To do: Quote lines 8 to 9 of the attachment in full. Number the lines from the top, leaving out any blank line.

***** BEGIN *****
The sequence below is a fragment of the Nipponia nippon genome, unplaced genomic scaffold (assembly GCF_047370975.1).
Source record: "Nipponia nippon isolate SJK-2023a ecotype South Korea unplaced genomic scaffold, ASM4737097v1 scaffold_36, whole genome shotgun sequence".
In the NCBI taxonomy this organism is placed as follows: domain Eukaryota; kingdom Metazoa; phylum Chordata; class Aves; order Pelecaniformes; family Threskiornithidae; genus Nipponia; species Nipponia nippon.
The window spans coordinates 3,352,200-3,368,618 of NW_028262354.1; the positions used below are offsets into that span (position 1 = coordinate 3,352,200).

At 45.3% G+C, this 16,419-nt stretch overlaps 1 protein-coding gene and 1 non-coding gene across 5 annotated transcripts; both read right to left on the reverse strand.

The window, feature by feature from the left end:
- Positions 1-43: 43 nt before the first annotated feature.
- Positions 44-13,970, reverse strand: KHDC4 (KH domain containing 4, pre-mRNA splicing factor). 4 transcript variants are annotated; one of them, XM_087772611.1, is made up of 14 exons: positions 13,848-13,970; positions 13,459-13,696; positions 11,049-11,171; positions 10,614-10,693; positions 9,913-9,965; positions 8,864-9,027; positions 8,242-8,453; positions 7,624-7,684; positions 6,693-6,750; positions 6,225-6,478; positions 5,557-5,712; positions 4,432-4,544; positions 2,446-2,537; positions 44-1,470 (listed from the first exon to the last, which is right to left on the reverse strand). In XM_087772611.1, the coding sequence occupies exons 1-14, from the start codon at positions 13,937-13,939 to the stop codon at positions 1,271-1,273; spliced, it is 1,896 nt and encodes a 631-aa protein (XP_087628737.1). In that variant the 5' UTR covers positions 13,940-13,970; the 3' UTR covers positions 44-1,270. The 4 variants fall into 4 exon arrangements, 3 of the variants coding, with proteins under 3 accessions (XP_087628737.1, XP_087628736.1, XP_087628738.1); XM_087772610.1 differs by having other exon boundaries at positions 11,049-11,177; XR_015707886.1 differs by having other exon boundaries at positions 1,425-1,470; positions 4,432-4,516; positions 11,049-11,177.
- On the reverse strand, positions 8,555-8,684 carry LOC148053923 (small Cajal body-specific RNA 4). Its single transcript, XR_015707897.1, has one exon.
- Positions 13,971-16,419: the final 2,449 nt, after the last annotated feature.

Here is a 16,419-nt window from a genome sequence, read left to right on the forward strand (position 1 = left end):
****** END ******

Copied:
- Positions 44-13,970, reverse strand: KHDC4 (KH domain containing 4, pre-mRNA splicing factor). 4 transcript variants are annotated; one of them, XM_087772611.1, is made up of 14 exons: positions 13,848-13,970; positions 13,459-13,696; positions 11,049-11,171; positions 10,614-10,693; positions 9,913-9,965; positions 8,864-9,027; positions 8,242-8,453; positions 7,624-7,684; positions 6,693-6,750; positions 6,225-6,478; positions 5,557-5,712; positions 4,432-4,544; positions 2,446-2,537; positions 44-1,470 (listed from the first exon to the last, which is right to left on the reverse strand). In XM_087772611.1, the coding sequence occupies exons 1-14, from the start codon at positions 13,937-13,939 to the stop codon at positions 1,271-1,273; spliced, it is 1,896 nt and encodes a 631-aa protein (XP_087628737.1). In that variant the 5' UTR covers positions 13,940-13,970; the 3' UTR covers positions 44-1,270. The 4 variants fall into 4 exon arrangements, 3 of the variants coding, with proteins under 3 accessions (XP_087628737.1, XP_087628736.1, XP_087628738.1); XM_087772610.1 differs by having other exon boundaries at positions 11,049-11,177; XR_015707886.1 differs by having other exon boundaries at positions 1,425-1,470; positions 4,432-4,516; positions 11,049-11,177.
- On the reverse strand, positions 8,555-8,684 carry LOC148053923 (small Cajal body-specific RNA 4). Its single transcript, XR_015707897.1, has one exon.